As reported by Katu.com $1.8 million lawsuit filed by the family of a woman struck and killed by a delivery truck has been settled, according to reports. Although no charges were filed against the truck driver, the family sued the delivery company, claiming the driver and a passenger in the truck failed to be on the lookout for cyclists.
On May 16, 2012, Kathryn Rickson was riding her bicycle on Southwest Madison Street, approaching Southwest 3rd Avenue in Portland, when a delivery truck, driven by Dawayne Eacret, turned right. Rickson collided with the truck and died of her injuries. According to police, there was insufficient evidence to charge either Eacret or Rickson in the accident, prompting the family to file the lawsuit.
Closing arguments in the case were scheduled to begin when the settlement was reached between the delivery company and the family. The family accepted a settlement of $700,000 from the company, but hopes that the lawsuit will encourage trucking companies to educate their drivers of the importance of watching for pedestrians and cyclists when driving in downtown Portland (http://www.katu.com/news/local/Family-of-cyclist-hit-and-killed-in-downtown-Portland-reach-settlement-247382821.html).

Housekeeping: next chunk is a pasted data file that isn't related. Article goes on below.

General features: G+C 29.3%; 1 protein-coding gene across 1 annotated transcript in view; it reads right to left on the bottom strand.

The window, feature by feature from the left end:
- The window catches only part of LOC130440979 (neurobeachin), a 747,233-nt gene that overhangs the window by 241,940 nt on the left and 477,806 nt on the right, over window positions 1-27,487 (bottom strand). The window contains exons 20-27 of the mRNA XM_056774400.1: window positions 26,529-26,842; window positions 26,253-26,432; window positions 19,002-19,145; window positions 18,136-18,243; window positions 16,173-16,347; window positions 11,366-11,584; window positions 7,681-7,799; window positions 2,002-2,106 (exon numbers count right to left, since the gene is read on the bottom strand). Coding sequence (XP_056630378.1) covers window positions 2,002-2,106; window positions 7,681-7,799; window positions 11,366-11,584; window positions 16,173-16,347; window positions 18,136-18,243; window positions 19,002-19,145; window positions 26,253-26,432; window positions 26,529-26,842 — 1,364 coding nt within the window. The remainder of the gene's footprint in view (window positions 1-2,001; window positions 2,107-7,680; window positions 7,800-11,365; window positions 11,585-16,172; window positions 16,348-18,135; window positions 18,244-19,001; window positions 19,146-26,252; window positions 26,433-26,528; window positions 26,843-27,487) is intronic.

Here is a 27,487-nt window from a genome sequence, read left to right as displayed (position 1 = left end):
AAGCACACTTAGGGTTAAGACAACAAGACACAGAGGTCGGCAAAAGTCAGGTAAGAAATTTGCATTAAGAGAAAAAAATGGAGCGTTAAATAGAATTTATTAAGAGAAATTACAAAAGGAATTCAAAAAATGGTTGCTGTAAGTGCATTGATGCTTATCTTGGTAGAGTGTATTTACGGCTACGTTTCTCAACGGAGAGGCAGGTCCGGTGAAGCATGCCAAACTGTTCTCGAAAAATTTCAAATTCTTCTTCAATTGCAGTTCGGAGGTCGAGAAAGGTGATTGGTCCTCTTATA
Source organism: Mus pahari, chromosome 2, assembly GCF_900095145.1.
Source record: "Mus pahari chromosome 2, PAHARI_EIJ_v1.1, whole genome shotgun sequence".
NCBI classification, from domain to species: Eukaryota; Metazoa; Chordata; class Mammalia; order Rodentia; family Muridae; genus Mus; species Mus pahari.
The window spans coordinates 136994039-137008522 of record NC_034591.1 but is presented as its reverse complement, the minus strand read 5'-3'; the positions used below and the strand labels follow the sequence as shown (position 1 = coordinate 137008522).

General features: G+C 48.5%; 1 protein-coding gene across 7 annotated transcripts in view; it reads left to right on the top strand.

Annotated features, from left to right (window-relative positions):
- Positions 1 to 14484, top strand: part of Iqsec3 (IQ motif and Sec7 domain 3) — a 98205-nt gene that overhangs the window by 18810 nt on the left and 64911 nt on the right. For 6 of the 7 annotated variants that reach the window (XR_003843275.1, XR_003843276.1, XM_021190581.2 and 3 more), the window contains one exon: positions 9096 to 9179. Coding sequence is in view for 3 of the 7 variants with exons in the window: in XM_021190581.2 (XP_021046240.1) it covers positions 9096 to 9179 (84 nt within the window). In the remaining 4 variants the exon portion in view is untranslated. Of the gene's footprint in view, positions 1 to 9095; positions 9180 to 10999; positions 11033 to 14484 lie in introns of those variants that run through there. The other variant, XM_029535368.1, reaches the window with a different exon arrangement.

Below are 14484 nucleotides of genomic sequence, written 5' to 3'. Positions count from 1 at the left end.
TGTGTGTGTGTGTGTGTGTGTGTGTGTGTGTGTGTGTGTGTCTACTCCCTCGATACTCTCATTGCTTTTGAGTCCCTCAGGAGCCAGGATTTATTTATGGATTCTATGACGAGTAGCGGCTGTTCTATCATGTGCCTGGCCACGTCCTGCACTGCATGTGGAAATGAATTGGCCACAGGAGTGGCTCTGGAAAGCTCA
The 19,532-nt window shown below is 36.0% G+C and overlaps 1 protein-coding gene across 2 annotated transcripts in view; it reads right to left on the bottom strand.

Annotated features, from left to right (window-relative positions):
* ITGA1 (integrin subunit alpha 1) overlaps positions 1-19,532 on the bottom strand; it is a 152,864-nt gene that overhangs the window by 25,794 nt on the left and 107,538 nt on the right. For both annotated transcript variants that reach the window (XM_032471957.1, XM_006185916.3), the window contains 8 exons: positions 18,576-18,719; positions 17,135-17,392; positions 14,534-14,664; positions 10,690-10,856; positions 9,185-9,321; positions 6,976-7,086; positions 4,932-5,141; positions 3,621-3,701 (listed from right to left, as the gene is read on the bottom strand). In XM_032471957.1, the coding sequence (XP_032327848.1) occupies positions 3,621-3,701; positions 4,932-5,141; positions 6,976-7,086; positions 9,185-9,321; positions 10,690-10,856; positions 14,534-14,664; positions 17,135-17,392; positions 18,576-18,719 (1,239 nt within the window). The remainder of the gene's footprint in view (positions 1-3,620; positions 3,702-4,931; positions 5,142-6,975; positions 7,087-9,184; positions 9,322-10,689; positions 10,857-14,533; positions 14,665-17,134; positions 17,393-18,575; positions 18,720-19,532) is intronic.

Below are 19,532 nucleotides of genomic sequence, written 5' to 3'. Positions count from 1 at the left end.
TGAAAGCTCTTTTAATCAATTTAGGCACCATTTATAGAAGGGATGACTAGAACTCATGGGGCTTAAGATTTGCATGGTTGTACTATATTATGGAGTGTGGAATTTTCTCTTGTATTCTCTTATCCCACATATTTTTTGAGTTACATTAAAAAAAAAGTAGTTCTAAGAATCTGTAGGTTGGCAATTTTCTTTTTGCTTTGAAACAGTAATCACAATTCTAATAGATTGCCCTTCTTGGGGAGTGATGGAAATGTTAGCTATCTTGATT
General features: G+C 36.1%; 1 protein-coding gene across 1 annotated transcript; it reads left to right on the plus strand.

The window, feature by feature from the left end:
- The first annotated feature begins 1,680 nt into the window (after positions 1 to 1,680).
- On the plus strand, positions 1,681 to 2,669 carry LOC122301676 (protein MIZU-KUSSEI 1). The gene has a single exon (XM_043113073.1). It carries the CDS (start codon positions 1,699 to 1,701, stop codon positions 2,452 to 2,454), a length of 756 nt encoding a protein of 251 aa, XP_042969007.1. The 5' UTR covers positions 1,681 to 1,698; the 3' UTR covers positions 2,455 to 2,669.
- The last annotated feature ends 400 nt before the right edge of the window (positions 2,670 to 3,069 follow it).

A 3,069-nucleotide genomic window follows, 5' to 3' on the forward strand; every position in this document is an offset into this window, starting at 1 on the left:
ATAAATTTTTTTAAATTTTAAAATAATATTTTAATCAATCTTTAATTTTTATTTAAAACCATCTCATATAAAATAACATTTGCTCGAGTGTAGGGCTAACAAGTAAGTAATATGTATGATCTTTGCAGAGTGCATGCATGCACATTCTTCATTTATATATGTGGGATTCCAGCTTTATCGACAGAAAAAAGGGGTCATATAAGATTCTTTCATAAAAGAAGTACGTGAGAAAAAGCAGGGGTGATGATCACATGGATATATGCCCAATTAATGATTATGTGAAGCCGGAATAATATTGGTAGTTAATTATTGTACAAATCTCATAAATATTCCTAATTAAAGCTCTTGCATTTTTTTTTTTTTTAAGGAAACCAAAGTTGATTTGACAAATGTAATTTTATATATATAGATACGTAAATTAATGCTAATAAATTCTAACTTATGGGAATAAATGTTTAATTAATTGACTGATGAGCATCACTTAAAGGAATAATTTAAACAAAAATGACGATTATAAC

Right Hook Crashes
The type of accident that killed Rickson is known by cyclists as a right-hook crash and is one of the most common types of accidents that cause injuries and death to those on bicycles. According to statistics, only 11 percent of cyclists involve collisions with vehicles, but of those that do, 45 percent occur in intersections. A right hook crash occurs when a vehicle is turning right at an intersection. In some cases the driver of the car fails to see the bicycle for many different reasons. The bicycle may be in the blind spot of the vehicle or missed as it is much smaller than the vehicle. In most cases, a right-hook crash is the fault of the vehicle driver, but there are measures cyclists should take to avoid a collision, such as never passing a vehicle on the right in intersections or driveways (http://www.bicyclelaw.com/nolo/a.cfm/nolo-bike-accidents-collisions-with-cars-at-intersections).
Despite the fact that police and prosecutors found no liability on the part of the truck driver, the delivery company agreed to settle the case. If you or a loved one have been injured in a bicycle accident, or a loved one has been killed by a vehicle while cycling, contact our office today to learn what rights you may have.